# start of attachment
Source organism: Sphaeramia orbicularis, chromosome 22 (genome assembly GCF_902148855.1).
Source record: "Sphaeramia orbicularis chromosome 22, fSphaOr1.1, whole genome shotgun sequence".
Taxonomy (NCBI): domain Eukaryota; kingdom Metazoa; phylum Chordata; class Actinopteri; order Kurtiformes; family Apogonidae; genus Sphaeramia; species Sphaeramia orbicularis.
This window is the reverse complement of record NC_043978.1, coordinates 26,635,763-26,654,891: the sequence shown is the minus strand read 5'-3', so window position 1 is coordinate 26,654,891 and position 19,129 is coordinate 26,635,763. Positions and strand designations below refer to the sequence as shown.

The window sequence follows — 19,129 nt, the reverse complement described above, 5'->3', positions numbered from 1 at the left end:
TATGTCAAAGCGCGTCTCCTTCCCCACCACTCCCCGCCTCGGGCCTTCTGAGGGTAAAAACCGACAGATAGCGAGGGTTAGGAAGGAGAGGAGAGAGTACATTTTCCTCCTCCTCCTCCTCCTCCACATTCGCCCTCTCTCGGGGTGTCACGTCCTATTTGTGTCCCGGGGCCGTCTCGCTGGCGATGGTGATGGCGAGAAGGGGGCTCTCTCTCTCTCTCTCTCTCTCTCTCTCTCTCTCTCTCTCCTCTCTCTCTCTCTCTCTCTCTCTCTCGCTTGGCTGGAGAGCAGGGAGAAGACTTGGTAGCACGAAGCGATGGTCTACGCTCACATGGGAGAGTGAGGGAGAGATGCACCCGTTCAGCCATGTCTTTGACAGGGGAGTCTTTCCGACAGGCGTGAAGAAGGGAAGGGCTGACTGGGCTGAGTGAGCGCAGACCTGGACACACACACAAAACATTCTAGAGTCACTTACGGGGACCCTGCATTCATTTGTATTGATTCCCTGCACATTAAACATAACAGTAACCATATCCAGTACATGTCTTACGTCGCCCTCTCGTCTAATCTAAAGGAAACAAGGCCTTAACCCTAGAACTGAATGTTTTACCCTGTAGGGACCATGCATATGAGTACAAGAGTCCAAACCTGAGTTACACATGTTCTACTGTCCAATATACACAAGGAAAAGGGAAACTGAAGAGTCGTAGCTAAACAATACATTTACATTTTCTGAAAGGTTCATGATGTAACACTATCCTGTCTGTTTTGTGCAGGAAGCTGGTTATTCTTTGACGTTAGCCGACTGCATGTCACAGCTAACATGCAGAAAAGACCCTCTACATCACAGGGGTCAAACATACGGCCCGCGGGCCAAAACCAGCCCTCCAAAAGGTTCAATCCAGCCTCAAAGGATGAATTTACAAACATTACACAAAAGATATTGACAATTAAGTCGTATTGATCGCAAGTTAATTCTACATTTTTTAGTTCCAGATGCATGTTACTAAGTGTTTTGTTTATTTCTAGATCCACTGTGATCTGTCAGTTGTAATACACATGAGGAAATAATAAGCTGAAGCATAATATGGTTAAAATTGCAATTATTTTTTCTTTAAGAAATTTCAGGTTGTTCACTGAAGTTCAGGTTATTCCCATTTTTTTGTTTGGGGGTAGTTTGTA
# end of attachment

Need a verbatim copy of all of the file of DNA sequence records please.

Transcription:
Source organism: Sphaeramia orbicularis, chromosome 22 (genome assembly GCF_902148855.1).
Source record: "Sphaeramia orbicularis chromosome 22, fSphaOr1.1, whole genome shotgun sequence".
Taxonomy (NCBI): domain Eukaryota; kingdom Metazoa; phylum Chordata; class Actinopteri; order Kurtiformes; family Apogonidae; genus Sphaeramia; species Sphaeramia orbicularis.
This window is the reverse complement of record NC_043978.1, coordinates 26,635,763-26,654,891: the sequence shown is the minus strand read 5'-3', so window position 1 is coordinate 26,654,891 and position 19,129 is coordinate 26,635,763. Positions and strand designations below refer to the sequence as shown.

The window sequence follows — 19,129 nt, the reverse complement described above, 5'->3', positions numbered from 1 at the left end:
TATGTCAAAGCGCGTCTCCTTCCCCACCACTCCCCGCCTCGGGCCTTCTGAGGGTAAAAACCGACAGATAGCGAGGGTTAGGAAGGAGAGGAGAGAGTACATTTTCCTCCTCCTCCTCCTCCTCCACATTCGCCCTCTCTCGGGGTGTCACGTCCTATTTGTGTCCCGGGGCCGTCTCGCTGGCGATGGTGATGGCGAGAAGGGGGCTCTCTCTCTCTCTCTCTCTCTCTCTCTCTCTCTCTCTCTCCTCTCTCTCTCTCTCTCTCTCTCTCTCGCTTGGCTGGAGAGCAGGGAGAAGACTTGGTAGCACGAAGCGATGGTCTACGCTCACATGGGAGAGTGAGGGAGAGATGCACCCGTTCAGCCATGTCTTTGACAGGGGAGTCTTTCCGACAGGCGTGAAGAAGGGAAGGGCTGACTGGGCTGAGTGAGCGCAGACCTGGACACACACACAAAACATTCTAGAGTCACTTACGGGGACCCTGCATTCATTTGTATTGATTCCCTGCACATTAAACATAACAGTAACCATATCCAGTACATGTCTTACGTCGCCCTCTCGTCTAATCTAAAGGAAACAAGGCCTTAACCCTAGAACTGAATGTTTTACCCTGTAGGGACCATGCATATGAGTACAAGAGTCCAAACCTGAGTTACACATGTTCTACTGTCCAATATACACAAGGAAAAGGGAAACTGAAGAGTCGTAGCTAAACAATACATTTACATTTTCTGAAAGGTTCATGATGTAACACTATCCTGTCTGTTTTGTGCAGGAAGCTGGTTATTCTTTGACGTTAGCCGACTGCATGTCACAGCTAACATGCAGAAAAGACCCTCTACATCACAGGGGTCAAACATACGGCCCGCGGGCCAAAACCAGCCCTCCAAAAGGTTCAATCCAGCCTCAAAGGATGAATTTACAAACATTACACAAAAGATATTGACAATTAAGTCGTATTGATCGCAAGTTAATTCTACATTTTTTAGTTCCAGATGCATGTTACTAAGTGTTTTGTTTATTTCTAGATCCACTGTGATCTGTCAGTTGTAATACACATGAGGAAATAATAAGCTGAAGCATAATATGGTTAAAATTGCAATTATTTTTTCTTTAAGAAATTTCAGGTTGTTCACTGAAGTTCAGGTTATTCCCATTTTTTTGTTTGGGGGTAGTTTGTA